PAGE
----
August was a month for travel with PCRG members heading for Peru (Bryan, and he is still there), Greenman festival (William), INTECOL conference (William and Frazer), and the Royal Geographic Society annual meeting (William, Encarni, Frazer and Hayley). Detailed reports of the UK based travels are already on the blog, and hopefully we will get a post from Bryan on his Peruvian adventure once he is back.

Back in Milton Keynes work progressed with:

  • Hayley producing a revised full draft of her pollen counting methodology manuscript,
  • Frazer starting with the first tentative attempts to apply his chironomid training data set to fossil chironomid records,
  • Phil trialing inverted microscopes and training on the FTIR,
  • Encarni plotting field work in Ecuador (more travel for November-December),
  • William seeming to spend alot of time working on research strategy for the faculty, and thinking about writing teaching material for the ongoing revison of our level 2 environmental science module, and
  • most excitingly of all, Lottie submitting her PhD thesis! WELL DONE LOTTIE.

Ecosystem service provision sets the pace for pre-Hispanic societal development in the central Andes

July 31, 2013
WDG

Water resources in the Vacas region (near Cochabamba, Bolivia) deminished around the time of the founding of the urban centre at Tiawanaku

Water resources in the Vacas region (near Cochabamba, Bolivia) deminished around the time of the founding of the urban centre at Tiawanaku

Gosling, W.D. & Williams, J.J. (2013) Ecosystem service provision sets the pace for pre-Hispanic societal development in the central Andes. The Holocene, 23(11): 1617-1622. doi: 10.1177/0959683613496296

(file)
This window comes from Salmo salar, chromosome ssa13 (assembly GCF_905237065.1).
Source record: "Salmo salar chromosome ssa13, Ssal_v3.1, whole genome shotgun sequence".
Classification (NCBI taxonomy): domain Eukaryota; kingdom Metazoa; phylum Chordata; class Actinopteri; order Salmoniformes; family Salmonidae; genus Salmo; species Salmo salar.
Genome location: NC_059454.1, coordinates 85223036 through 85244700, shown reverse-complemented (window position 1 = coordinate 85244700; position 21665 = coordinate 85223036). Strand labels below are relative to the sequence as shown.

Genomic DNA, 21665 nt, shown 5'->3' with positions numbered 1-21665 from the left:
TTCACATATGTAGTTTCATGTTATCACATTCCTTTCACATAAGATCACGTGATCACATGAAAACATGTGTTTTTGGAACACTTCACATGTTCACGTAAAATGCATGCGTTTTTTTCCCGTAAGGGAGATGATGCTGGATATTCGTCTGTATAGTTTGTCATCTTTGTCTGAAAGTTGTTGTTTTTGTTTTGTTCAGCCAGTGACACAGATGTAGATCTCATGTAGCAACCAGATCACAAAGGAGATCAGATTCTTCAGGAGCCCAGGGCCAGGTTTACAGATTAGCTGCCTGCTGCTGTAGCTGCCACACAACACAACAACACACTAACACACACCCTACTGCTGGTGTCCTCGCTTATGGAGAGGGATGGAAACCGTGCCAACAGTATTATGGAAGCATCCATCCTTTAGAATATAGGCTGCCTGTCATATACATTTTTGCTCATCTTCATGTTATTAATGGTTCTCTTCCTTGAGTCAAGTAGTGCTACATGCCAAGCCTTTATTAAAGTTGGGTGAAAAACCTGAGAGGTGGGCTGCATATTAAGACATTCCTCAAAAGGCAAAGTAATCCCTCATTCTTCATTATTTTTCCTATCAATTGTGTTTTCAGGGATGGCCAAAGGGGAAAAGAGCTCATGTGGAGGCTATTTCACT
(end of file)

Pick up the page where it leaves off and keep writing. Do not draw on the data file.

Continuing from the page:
Click here to download an open access version of this manuscript via The Open University Open Reseach Online repository.

Lake coring equipment

July 17, 2013
WDG

Trecking with sediment corer in the high Andes of Peru

Trecking with sediment corer in the high Andes of Peru

When it comes to collecting sediments from lakes its all about having the right tools for the job. Working in remote areas of the tropics we tend to favour the Colinvaux-Vohnout corer; supplied by Vince Vohnout at Geo-core). The advantages of this system are:

  1. its light-weight nature (can be backpacked or donkeyed into field sites), and 
  2. the cam system (which allows hammering to penetrate tough sediments).

    Eric Martinez carrying an Avon Redstart back out from Laguna Khomer Kotcha (Williams et al., 2011)

    Eric Martinez carrying an Avon Redstart back out from Laguna Khomer Kotcha (Williams et al., 2011a)

With the right platform (two banana boats and an A-frame) we have manged to retrive c. 20 m of sediment from  20 m of water (c. 40 m of drill rod extended); Lake Pacucha, Peru (Hillyer et al., 2009). More typically we use two Avon Redstart inflatables and a platform following the design of Colinvaux et al. (1999).

Recent debate on the International Paleolimnology Association list server saw recommendations for a number of other systems.

Including: UWITECH gravity corer, Pylonex gravity corer, Aquatic Research Instrument products, and modified systems by Jason Curtis at University of Florida.

I would be interested if anyone has any thoughts on the relative merits of these systems (or others) and there capabilities.

Photos and references below:

Continue Reading

PCRG publications 2012

February 15, 2013
WDG

Bush, M.B. & Gosling, W.D. (2012) Environmental change in the humid tropics and monsoonal regions. The SAGE Handbook of Environmental Change (ed. by J.A. Matthews, P.J. Bartlein, K.R. Briffa, A.G. Dawson, A. De Vernal, T. Denham, S.C. Fritz and F. Oldfield), pp. 113-140. SAGE, London.

Mosblech, N.A.S., Bush, M.B., Gosling, W.D., Hodell, D., Thomas, L., Van Calsteren, P., Correa-Metrio, A., Valencia, B.G., Curtis, J. & Van Woesik, R. (2012) North Atlantic forcing of Amazonian precipitation during the last ice age. Nature Geoscience, 5, 817-820

Williams, J.J., Brooks, S.J. & Gosling, W.D. (2012) Response of chironomids to late Pleistocene and Holocene environmental change in the eastern Bolivian Andes. Journal of Paleolimnology, 48, 485-501

Blog at WordPress.com.